One of the “wintering” things I continue to do is to visit rural historic church. There is a guy who does this and actually gets inside the churches to photograph the interiors. You can visit his website here and also purchase his really cool book on the site or on Amazon. Honestly, I just follow his path and see this as an easy adventure on a Saturday or Sunday afternoon.
The week had been a nightmare! The pace was furious and by Saturday, I had a billizon errands to run. But by Saturday afternoon, I was free to pick up the camera and drive a short distance to Jackson County, Georgia, where I visited some of historic churches. If you are looking for something cheap and fun to do on the weekend, this type of search could satisfy your wandering heart. Many of these old churches have long histories and the drive to find them will take you along country roads that are just lovely.
This is Dry Pond Methodist Church. I grew up attending a church like this one with two towers and two entrances. I’m going to guess that the women and men had separate doors to enter by. It’s one of the earliest Methodist churches in Jackson County if not the oldest—1827.
The present structure is the third sanctuary to be located on the property. “Five years after the Civil War, returning Confederate Veterans decided to erect a new church building. The second church building was used until 1903 when the decision was made to build the present structure and the first service was held in September of 1904.”
This is Apply Valley Baptist and it is a haunting reminder of rural Georgia in the early 1800’s. It’s long been vacant and now used as a horse barn! A near church building is located a few yards away from this original church building. This old church is situated in a rural setting on the crest of a slight hill that offer 360 degree views of Jackson County farm land. It has been in this location for over 125 years.
Apple Valley Baptist was organized May 7, 1887 in a school building with 34 charter members. It then states that the church was built the following year in 1888. Local history states that this building was used as a school house in the early 20th century until it was abandoned.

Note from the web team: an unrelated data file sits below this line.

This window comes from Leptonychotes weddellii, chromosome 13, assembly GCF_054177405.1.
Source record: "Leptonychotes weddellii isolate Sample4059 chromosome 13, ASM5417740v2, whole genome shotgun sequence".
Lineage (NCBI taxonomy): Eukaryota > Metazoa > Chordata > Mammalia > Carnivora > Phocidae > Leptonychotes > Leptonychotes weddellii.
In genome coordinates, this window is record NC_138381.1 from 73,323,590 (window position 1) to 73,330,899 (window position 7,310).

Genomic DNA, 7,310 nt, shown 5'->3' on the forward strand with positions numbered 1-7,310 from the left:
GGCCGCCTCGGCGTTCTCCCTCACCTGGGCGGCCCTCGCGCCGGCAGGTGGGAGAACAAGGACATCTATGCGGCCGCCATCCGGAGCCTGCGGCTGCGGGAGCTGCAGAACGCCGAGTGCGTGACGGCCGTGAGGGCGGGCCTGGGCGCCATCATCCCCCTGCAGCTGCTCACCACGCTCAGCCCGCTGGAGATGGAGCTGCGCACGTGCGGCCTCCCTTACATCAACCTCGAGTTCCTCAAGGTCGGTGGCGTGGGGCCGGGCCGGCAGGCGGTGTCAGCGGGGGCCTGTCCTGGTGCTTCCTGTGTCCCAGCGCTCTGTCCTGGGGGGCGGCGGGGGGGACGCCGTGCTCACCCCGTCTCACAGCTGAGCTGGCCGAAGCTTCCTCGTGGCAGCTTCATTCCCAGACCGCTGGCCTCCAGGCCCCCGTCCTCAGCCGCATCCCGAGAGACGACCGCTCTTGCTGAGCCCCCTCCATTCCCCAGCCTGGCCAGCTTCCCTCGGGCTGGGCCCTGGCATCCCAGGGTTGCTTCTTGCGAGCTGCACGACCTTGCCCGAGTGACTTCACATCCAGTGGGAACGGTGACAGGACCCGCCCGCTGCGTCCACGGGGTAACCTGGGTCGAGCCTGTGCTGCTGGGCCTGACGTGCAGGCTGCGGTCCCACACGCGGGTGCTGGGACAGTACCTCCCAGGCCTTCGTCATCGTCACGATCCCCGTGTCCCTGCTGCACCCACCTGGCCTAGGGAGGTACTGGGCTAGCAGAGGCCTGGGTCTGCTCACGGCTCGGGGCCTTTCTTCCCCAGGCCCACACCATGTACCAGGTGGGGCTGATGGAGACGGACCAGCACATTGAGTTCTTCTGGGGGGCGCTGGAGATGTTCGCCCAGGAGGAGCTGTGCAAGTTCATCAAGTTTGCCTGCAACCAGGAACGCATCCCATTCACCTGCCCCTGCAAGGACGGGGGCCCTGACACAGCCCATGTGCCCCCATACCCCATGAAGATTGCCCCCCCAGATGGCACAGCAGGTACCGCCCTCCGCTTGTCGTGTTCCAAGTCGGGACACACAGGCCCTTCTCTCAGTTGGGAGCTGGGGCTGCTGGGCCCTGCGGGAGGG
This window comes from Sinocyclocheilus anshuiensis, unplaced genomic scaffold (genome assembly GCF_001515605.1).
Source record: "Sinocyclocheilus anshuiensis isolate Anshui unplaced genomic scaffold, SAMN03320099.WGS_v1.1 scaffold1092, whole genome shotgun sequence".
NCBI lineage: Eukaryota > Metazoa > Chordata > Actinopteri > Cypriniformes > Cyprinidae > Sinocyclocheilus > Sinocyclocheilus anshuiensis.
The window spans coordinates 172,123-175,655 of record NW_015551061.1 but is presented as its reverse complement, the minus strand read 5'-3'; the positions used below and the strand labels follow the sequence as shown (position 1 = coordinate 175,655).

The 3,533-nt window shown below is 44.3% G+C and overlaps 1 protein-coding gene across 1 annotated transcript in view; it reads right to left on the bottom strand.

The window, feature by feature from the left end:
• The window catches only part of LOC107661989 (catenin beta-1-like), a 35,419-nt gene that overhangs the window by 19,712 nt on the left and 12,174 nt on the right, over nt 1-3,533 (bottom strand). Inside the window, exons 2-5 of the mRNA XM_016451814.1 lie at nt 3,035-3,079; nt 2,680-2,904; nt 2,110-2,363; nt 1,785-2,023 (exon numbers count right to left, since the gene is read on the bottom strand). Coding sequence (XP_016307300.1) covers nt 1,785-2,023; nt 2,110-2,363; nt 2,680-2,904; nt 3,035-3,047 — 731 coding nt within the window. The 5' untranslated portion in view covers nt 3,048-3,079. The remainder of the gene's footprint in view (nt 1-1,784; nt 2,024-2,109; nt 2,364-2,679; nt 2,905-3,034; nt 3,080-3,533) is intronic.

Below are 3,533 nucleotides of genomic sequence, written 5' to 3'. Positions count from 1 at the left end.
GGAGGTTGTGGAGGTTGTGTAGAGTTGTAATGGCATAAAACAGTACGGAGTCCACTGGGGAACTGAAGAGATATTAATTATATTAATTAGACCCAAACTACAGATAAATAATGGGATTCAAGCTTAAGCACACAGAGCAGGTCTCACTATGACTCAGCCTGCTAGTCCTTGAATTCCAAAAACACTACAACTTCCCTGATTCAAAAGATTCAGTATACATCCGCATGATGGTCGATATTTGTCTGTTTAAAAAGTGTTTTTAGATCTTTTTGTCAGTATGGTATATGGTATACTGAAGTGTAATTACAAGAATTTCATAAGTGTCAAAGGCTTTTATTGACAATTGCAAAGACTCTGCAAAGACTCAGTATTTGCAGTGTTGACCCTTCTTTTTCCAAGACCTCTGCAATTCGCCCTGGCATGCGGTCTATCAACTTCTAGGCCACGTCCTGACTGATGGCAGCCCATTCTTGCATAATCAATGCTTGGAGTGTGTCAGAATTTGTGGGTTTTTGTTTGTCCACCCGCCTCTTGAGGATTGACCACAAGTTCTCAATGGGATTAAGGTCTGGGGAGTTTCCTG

It is a classic rural box construction with no steeple, four windows on a side and a double door entry. The church/school has been deserted for some time and is now being used as a stable and for farm storage purposes.
The tin roof is still in good shape really speaks to the beauty of tin as a perfect roofing material for these old structures. Prior to tin, wood shingles were the roofing material of choice.
According to church records, Academy Baptist was organized in 1810 and became a member of the Sarepta Association in 1812. It is the fourth oldest Baptist church in Jackson County after Oconee Baptist, organized in 1788, Cabin Creek in 1796 and Black’s Creek in 1803. One of the springs fed the Baptismal pool that is still in existence, although no longer used for that purpose.
I love the doors of this old church, especially in the late afternoon sunlight.
Prospect Methodist is probably one of my favorites. I love the tall windows and can imagine how they were once open in the warmer months. It is the oldest churches in post Revolutionary War Georgia, and its origins can be traced to the earliest rise of Methodism right after the war. The church predates Jackson County, which was formed out of Franklin County in 1796! The earliest records are scarce but, according to a local newspaper article, a wedding was conducted there by Reverend James Tinsley in 1788.
To put this into perspective, this wedding took place before George Washington became president and the Oconee River, just a stones throw away, was the western border of Georgia. On the other side of the Oconee were hostile Cherokee Indians who were grudgingly being forced to give up their land to the white man!
The church followed the usual evolution from Brush Arbor to a log structure “meeting house” (built in 1812), and finally to a more finished wood frame construction. The present sanctuary was built in 1890.
Again, the later afternoon winter sun makes the different.
And we found plenty of these, which we think are Black Walnuts. That tree all but vanished from the Georgia landscape due to disease.
This was Thyatira Presbyterian is a primitive jewel that was founded over 200 years ago. Today it is Thyatira Baptist. Presbyterian churches are usually located in more urban areas and have a feeling of understated wealth about them. Thyatira was founded by Scots Irish revolutionary soldiers, who came into this part of Georgia to get free land during the land grant era after the Revolutionary War. The founders were tough folks, who were were willing to take on the less desirable wilderness of the northern hills.